4. Do I fit the culture of the company I've been hired by?

Most company’s do well making sure they are protected against lawsuits for stupidity. But, that doesn’t mean you will not have to grow thick skin and ignore the constant games and politics that go on at most companies.

As a manager you will be right in the middle of carrying out some of the craziest ideas anyone could conjure up. And even worst, your team may be held responsible when they fail.

Some company cultures I’ve encountered had an obvious inner circle of elite employees that could do “no wrong,” while another's culture had an almost cultish expectation of loyalty. Neither were a fit for me.

Biting Your Tongue!

Biting your own tongue and managing your team’s comments or opinions in some cultures can be very difficult. And unfortunately, there’s not much you can do to change a culture except learn to flow and keep your team out of trouble. This isn’t easy with some teams.

Don’t be surprised how quickly a small comment you make to only your closest friends (that’s right I said closest friends) will find its way up the chain and have you explaining what you meant to HR or your director.

If you haven’t already learned this, if you don’t want it repeated, don’t say it!

Adversity that comes from self-inflicted wounds is the worst kind because you could have avoided it.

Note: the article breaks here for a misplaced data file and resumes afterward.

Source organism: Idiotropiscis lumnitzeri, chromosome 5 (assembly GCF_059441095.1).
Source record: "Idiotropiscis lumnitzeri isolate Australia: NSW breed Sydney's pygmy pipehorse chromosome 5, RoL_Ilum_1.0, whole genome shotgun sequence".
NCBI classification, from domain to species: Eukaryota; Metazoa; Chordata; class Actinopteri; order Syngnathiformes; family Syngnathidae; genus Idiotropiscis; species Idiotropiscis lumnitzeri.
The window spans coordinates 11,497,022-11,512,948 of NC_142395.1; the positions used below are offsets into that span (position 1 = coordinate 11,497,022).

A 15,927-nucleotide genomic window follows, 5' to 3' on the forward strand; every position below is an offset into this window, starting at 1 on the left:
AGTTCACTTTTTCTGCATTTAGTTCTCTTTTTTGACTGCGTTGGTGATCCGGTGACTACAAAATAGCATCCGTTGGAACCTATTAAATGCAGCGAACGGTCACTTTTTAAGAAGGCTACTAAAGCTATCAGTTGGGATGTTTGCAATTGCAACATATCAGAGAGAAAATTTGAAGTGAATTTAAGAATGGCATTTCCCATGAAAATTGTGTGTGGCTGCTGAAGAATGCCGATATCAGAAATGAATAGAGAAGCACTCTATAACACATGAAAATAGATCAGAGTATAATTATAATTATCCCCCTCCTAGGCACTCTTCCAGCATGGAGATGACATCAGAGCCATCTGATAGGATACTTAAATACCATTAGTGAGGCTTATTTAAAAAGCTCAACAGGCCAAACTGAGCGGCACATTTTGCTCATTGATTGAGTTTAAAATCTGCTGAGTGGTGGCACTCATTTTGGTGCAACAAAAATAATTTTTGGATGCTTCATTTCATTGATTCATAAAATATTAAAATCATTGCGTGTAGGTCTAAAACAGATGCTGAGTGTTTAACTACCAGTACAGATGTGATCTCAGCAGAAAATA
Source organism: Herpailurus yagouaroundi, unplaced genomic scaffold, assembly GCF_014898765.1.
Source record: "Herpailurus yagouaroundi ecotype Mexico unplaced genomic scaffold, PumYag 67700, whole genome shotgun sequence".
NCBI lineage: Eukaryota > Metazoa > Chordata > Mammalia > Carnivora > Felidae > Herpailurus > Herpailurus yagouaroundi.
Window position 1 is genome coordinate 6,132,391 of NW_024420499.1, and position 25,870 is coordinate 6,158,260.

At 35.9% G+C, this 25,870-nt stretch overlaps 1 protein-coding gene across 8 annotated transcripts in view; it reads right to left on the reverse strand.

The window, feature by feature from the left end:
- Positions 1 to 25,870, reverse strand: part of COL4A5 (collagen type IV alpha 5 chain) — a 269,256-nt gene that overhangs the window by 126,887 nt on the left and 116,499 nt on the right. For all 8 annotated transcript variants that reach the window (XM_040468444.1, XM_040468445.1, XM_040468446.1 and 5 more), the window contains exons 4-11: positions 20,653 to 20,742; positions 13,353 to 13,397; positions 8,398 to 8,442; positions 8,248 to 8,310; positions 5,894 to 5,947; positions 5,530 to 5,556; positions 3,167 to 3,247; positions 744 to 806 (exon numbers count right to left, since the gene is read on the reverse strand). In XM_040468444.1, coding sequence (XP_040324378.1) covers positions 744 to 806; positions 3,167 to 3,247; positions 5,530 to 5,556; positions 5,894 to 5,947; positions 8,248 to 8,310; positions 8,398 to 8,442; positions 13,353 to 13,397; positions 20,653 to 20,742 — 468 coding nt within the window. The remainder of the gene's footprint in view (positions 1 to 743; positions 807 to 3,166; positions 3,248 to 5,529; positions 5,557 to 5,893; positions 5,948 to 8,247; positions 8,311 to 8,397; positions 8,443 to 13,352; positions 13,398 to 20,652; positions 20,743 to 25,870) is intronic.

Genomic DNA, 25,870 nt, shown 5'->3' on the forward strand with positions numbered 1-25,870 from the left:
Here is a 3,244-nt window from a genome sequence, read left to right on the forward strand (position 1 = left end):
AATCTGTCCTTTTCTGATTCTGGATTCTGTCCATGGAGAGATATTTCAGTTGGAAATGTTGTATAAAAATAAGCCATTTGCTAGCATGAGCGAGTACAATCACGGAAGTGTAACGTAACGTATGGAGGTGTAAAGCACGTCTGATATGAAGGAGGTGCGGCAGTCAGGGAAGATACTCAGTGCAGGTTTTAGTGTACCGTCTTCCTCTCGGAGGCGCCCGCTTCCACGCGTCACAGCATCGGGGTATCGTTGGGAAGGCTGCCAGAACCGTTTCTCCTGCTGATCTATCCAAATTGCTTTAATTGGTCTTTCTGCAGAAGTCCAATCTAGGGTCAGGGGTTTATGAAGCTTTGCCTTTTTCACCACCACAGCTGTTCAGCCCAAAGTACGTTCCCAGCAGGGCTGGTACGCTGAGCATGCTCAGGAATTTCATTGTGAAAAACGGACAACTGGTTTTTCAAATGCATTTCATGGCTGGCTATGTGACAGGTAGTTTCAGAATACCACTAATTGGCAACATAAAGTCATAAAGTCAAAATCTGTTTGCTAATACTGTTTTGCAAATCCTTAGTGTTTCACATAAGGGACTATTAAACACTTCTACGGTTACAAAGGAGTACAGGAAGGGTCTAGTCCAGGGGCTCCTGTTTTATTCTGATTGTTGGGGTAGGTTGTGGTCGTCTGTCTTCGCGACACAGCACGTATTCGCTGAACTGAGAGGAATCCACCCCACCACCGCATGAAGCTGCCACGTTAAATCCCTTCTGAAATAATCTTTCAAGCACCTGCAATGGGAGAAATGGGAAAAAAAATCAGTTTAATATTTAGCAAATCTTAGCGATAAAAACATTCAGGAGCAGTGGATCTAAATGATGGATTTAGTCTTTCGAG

I hope you’re finding this helpful?

In Conclusion:

Here is what I’ve learned that helps me lead through adversity: Learn to control your emotions.

Sorry if that didn’t give you an ah-hah moment, but emotions such as: anger, jealousy, envy, pride and a few others will fuel your disappointment. They will keep you stressed and frustrated, which is why controlling your emotions is key to leading through adversity.

Believe me when I say this, I’ve had my share of disappointments because I let my emotions get the best of me at work.

The key is having the courage and strength to manage yourself, and not let other people, difficult situations or bad leadership decisions rob you of your professionalism and respect of other people. If you can do this, you will be okay!

Read more hubs like this: Start a Career in Virtualization & Becoming a High Performance Team

Joe Sanchez has more than 15 years of hands-on experience managing computer and infrastructure technologies, projects and leading staff.

Read more virtualization topics on Joe's virtualization technology blog or check out his eBook: VCP for Hire on Amazon.


Winning Under Fire